"Sir, pardon me if I say that you would not have asked that question if you had studied the causes of his ascendency, or read with due attention his speeches. How can you suppose that a man not eloquent, as compared with his contemporaries, could have mastered his audience except by sympathizing with them? When they were for blood, he sympathized with them; when they began to desire the reign of blood to cease, he sympathized also. In his desk were found David's plans for academies for infancy and asylums for age. He was just about to inaugurate the Reign of Love when the conspiracy against him swept him down the closing abyss of the Reign of Terror. He was only a day too late in expressing his sympathy with the change in the public mind. Can you suppose that he who, though ambitious, threw up his profession rather than subscribe to the punishment of death—he whose favorite author was Jean Jacques, 'le plus aimant des hommes'—that he had any inherent propensity to cruelty? No! Cruelty had become the spirit of the time, with which the impressionability of his nervous temperament compelled him to sympathize. And if he were a sterner exterminator than others it was not because he was more cruel than they, but more exposed to danger. And as he identified himself with his country, so self-preservation was in his mind the rigorous duty of a patriot. Wherever you had placed him, Monsieur Robespierre would always have been the man of his day. If he had been an Englishman, Sir, he would have been at the head of all the philanthropical societies —come in for a large constituency on philanthropical principles—and been the most respectable, as he was always the most incorruptible of public men. 'Ce pauvre M. Robespierre! comme il est meconnu!' If he had but lived a month or two longer he would have revived the age of gold!"

Certainly, during that excitable epoch, tenderness of sentiment and atrocity of conduct were not combined in "ce pauvre M. Robespierre" alone. The favorite amusement of one of the deadliest of his fellow-murderers was the rearing of doves. He said that. the contemplation of their innocence made the charm of his existence in consoling him for the wickedness of men. Conthon, at the commencement of the Revolution, was looked upon as the mildest creature to be found out of a pastoral. He had a figure d'ange, heavenly with compassionate tenderness. Even when he had attained to the height of his homicidal celebrity he was carried to the National Assembly or the Jacobite Club (I say carried, for, though young, he had lost the use of his limbs) fondling little lapdogs, which he nestled in his bosom. An anecdote is told of one of his confreres, who was as fatal to men and as loving to dogs as himself, that when a distracted wife, who had pleaded to him in vain for her husband's life, in retiring from his presence, chanced to tread on his favorite spaniel's tale, he exclaimed, "Good heavens, Madame! have you then no humanity?"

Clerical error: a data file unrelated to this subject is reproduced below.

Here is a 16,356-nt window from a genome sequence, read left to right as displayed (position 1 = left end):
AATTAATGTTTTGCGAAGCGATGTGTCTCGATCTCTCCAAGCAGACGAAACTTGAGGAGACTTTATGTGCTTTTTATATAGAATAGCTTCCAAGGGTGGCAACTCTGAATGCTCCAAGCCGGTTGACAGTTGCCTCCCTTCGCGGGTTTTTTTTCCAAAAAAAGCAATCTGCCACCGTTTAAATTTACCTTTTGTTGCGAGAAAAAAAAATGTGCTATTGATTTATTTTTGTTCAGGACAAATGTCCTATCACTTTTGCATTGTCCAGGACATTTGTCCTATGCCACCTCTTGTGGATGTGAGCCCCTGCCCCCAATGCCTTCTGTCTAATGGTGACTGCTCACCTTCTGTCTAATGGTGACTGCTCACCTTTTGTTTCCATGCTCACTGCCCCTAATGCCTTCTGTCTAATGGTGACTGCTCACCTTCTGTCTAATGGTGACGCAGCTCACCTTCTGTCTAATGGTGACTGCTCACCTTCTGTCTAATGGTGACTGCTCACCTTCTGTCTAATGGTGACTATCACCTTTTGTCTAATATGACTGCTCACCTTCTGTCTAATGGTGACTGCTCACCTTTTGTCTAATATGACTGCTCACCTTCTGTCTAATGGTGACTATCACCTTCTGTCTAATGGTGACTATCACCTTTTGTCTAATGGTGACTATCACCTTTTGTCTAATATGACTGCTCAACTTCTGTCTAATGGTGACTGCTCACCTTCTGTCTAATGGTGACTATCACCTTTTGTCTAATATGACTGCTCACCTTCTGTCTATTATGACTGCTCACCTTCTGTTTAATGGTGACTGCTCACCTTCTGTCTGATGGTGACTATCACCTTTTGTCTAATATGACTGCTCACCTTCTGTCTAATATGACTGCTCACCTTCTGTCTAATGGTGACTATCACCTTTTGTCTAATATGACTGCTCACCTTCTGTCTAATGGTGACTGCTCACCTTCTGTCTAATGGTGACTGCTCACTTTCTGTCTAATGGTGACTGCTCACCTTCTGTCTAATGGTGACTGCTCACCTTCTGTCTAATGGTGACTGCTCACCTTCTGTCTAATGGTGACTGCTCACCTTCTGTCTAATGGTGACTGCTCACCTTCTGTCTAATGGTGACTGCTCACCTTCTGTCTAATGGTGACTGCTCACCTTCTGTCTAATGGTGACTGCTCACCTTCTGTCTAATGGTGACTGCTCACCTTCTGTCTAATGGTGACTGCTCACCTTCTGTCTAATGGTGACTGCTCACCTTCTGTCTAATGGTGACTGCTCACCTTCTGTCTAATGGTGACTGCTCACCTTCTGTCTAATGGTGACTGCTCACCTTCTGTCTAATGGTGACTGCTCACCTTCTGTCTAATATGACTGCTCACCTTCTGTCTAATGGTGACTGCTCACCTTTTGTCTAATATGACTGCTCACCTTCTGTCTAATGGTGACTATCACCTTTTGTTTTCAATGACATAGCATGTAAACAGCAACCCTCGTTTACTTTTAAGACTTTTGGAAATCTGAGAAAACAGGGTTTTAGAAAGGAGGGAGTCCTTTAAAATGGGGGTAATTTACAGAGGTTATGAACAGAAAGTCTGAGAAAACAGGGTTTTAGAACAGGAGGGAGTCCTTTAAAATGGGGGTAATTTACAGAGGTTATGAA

In these instances of tenderness for brutes we see the operation of that sympathy which, being diverted from men, still must have a vent, and lavishes itself on the inferior races, to whom its sentimental possessor shows all kindness, because from them he apprehends no mischief. We need not, however, resort to the annals of the French Revolution for examples of this warped direction of pity or affection. Every day we see venerable spinsters who delight in the moral murder of scandal, and guillotine a reputation between every cup of tea, yet full of benignant charities to parrots, or dogs, or cats, or monkeys. Those venerable spinsters were, no doubt, once fond-hearted little girls, and, while in their teens, were as much shocked at the idea of assassinating the character of pretty woolen and poisoning the honor of unsuspecting hearths as they are now at the barbarity of pinching Fidele's delicate paw or singeing Tabitha's inoffensive whiskers.